Pandora (P) is in the business of online radio. Twitter (TWTR) is in the business of communication via microblogging. Tesla (TSLA) makes cars. That’s where the dissimilarity ends and the similarity starts. All of them are hot tech stocks (yes I called Tesla a tech stock). None of them are profitable yet (except Tesla on a non-GAAP basis). Tesla went IPO in 2010, Pandora went IPO in 2011 and twitter went ipo a few weeks ago. From 2010 – 2012, all three showed similar revenue growth. All of the estimates for 2013 are based on reports for the first few quarters and estimates for the remaining quarters. For Twitter, I estimated revenues and losses by just doubling the first two quarters. For Pandora I doubled revenues and for losses, I used data from a previous article. For Tesla I used 4/3 * first three quarters.

However, as far as losses go the picture is not so similar:

We can already begin to see how Twitter doesn’t particularly paint a good picture. The other two seem to be reducing losses significantly.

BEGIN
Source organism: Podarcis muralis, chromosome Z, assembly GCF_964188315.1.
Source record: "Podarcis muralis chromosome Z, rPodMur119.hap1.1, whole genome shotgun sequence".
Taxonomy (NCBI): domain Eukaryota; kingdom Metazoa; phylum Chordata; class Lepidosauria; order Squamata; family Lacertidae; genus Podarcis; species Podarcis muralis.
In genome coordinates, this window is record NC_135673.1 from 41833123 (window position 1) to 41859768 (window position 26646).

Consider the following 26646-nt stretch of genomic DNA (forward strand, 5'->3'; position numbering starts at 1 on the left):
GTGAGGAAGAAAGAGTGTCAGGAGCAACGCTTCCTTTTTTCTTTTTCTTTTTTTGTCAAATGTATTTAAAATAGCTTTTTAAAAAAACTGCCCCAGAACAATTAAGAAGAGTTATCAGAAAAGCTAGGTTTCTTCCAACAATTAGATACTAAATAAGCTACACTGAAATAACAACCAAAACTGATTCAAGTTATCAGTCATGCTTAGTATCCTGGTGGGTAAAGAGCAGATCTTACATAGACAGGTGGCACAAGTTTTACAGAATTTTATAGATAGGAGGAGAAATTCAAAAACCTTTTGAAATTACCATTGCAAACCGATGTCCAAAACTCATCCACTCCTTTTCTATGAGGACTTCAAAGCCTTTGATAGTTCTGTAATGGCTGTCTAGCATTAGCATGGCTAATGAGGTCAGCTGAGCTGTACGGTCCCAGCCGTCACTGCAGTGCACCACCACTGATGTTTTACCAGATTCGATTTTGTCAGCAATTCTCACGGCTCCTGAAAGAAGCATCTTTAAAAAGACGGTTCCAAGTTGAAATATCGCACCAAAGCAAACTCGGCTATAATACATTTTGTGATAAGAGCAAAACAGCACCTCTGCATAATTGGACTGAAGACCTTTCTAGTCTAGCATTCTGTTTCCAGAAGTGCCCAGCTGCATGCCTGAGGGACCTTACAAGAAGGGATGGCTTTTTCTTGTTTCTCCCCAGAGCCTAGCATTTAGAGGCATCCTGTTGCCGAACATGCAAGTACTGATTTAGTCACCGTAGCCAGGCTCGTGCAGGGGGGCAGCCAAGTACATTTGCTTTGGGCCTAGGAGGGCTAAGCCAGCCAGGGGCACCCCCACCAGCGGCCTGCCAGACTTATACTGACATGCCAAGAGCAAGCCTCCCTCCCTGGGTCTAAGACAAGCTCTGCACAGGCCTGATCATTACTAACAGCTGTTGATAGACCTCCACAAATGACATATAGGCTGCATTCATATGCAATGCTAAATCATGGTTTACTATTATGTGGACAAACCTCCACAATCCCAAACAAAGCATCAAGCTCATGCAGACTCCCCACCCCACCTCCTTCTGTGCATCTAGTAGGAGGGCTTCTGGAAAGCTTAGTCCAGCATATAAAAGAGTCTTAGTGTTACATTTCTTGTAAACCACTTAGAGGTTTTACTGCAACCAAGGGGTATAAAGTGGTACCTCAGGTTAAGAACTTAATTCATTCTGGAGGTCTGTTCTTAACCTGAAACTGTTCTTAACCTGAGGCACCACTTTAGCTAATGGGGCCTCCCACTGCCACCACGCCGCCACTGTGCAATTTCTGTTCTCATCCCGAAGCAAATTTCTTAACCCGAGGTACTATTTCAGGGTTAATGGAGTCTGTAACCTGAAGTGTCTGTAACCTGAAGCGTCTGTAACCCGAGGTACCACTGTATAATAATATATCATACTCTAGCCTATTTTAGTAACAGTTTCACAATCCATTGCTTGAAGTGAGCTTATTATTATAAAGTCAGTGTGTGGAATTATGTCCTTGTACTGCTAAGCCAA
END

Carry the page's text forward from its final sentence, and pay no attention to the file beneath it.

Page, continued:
From my previous article on Pandora, it is obvious that the path to profitability for Pandora is only becoming smoother in 2013.

2013 for Tesla, was a great year where they finally started delivering cars in volume (on track for 21,500 Model S delivered this year). I have covered Tesla extensively before.

The picture for Twitter is unknown. It has grown revenues significantly in 2013 but profitability seems out of reach. Pandora revenues come from both advertising and subscriptions. Twitter, on the other hand, solely relies on advertising. Also, Pandora advertising is fairly unavoidable – ads are forced listen. Twitter, in comparison, by design is difficult to advertise in, especially on mobile devices where a majority of their customers are. In fact twitter started out by using SMS, where it is inherently difficult to advertise in the limited space.

Looking at the numbers (on 11/20):

Twitter Pandora Tesla
P/S 43.8 9.5 8.71
Market Cap 22.3B 5B 14.9B

It is fairly obvious that for companies with sort of comparable revenues and revenue growth, Twitter is wildly overpriced compared to both Pandora and Tesla. If anything, Twitter should be worth much less than the other two.

As of now, Tesla stock is depressed from highs thanks to adisappointing quarterly report, media attention to Tesla cars on fire and an accident at its factory. Pandora is hitting new highs thanks to analyst upgrades. Twitter stock direction is currently flat to slightly down from its IPO but I’m predicting a slow downward movement.